Blog Entry by Jamien Sandhu
Main lesson learnt from reading Halldór Laxness’ Independent People: Do not select a book with over 350 pages for a book club, because no one will finish it!
Despite the length it was a very enjoyable read. If you love intricate and long-winded descriptive passages, then this is the book for you! But before we delve in to some key passages and themes let us cast off with the back cover summary to set the scene:
“This magnificent novel—which secured for its author the 1955 Nobel Prize in Literature—is at last available to contemporary American readers. Although it is set in the early twentieth century, it recalls both Iceland’s medieval epics and such classics as Sigrid Undset’s Kristin Lavransdatter. And if Bjartur of Summerhouses, the book’s protagonist, is an ordinary sheep farmer, his flinty determination to achieve independence is genuinely heroic and, at the same time, terrifying and bleakly comic.
Having spent eighteen years in humiliating servitude, Bjartur wants nothing more than to raise his flocks unbeholden to any man. But Bjartur’s spirited daughter wants to live unbeholden to him. What ensues is a battle of wills that is by turns harsh and touching, elemental in its emotional intensity and intimate in its homely detail. Vast in scope and deeply rewarding, Independent People is a masterpiece.”
Brad Leithauser, author of Independent People’s Introduction, nicely sums up the novel:
“Independent People presents the most gripping depiction I’ve ever encountered of the gradual, daily contraction of a human soul and its eventual salvation” (xix, Introduction).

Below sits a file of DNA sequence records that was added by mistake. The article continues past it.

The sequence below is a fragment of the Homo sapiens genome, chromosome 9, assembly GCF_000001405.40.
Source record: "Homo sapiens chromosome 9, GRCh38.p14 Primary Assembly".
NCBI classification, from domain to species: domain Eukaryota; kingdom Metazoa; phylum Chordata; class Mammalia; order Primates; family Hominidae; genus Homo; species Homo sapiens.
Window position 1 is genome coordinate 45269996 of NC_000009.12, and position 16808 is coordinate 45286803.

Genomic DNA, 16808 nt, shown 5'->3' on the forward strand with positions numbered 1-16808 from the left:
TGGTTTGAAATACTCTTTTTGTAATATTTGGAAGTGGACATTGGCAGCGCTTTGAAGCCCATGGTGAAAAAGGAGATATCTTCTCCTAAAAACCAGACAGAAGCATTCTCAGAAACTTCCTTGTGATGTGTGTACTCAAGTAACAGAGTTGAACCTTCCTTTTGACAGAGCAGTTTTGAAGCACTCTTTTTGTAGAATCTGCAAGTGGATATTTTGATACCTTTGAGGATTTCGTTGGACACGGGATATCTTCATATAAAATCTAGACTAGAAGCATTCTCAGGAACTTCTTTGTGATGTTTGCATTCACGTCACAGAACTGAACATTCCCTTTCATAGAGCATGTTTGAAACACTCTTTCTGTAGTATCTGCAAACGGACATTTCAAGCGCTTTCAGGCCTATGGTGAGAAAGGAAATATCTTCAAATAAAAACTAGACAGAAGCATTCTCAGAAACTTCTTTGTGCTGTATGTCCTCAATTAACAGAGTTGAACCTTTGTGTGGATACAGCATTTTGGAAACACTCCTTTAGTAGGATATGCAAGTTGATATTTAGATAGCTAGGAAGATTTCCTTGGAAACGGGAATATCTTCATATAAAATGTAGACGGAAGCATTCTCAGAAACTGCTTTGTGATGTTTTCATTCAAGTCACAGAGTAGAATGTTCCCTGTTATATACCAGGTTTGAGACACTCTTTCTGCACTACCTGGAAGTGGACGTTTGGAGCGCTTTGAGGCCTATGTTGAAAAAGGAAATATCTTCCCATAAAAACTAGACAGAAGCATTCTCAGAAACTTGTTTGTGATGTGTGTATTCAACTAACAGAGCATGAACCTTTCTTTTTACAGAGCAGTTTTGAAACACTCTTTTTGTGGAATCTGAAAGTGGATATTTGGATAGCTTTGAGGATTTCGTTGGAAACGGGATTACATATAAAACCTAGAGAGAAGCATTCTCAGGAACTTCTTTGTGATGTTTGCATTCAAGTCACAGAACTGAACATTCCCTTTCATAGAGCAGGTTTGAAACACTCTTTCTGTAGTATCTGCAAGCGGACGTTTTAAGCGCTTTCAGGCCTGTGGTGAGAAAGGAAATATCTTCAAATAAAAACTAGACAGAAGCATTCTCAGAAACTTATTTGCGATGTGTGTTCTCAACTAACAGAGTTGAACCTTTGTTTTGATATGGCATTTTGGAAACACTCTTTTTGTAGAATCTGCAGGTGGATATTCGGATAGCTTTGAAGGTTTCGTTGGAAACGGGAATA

For those who don’t know, our book club operates on a tri-book regional exploration. Right now we are in the middle of our Scandinavian exploration. We started with a novel from Norway (Doppler) and this month’s book was from Iceland.
About the Author
While Laxness is arguably not that well-known in North America, in the Introduction Leithauser states that “in his native land he is a colossus without peer or parallel, and anyone drawn to Iceland will get around to him before long” (xii, Introduction).
Leithauser astutely summarizes the novel’s theme of freedom:
“…Freedom has always been the aim of the book’s hero Bjartur. When the story begins, he has just finished slaving for eighteen years on the farm of a man he despises, the bailiff of the district, in order to save money enough to purchase a pitifully modest holding, Summerhouses, and a handful of sheep” (xiii, Introduction).
Here is a passage I enjoyed on this theme:
“…She thought the man was angry whereas he was only filled with the modern spirit and determination to be free man on his own land, with the same independence as the other generations that had settled there before him” (15).
Debt was a major them of the novel. I find it interesting how the following quote reveals that issues of debt are still the same today as they were in 1930’s Iceland.
“Take my father for instance. He lived to be eighty and never managed to pay off the miserable sick-loan the parish advanced him he was only a youngster” (13).
Sheep is another big theme in the novel. Leithauser states:
“When I tell people I meet that my favourite book by a living novelist is Halldór Laxness’s Independent People and am asked what it’s about, my reply is “Sheep.” This is a story (I continue) in which farmers are forever analyzing sheep and examining sheep: it’s about tapeworm in sheep and lungworm in sheep and diarrhea in sheep. Whatever virtues the novel boasts, it’s bereft of glamour” (xviii, Introduction).
Asta and Bjartur:
The relationship between Asta and Bjartur is a major theme in the novel. The relationship contains within it many themes including: familial ties, grudges, the passage of time, forgiveness, mortality, memory, love, and duty.
“…The true conflict of the book is between father and daughter. Asta is the only person in the world who has ever managed to penetrate Bjartur’s leather-like skin. She is an irresistible force. But he is an immovable object. And how (the reader is left continually wondering) can two such ever be reconciled?” (xvi, Introduction).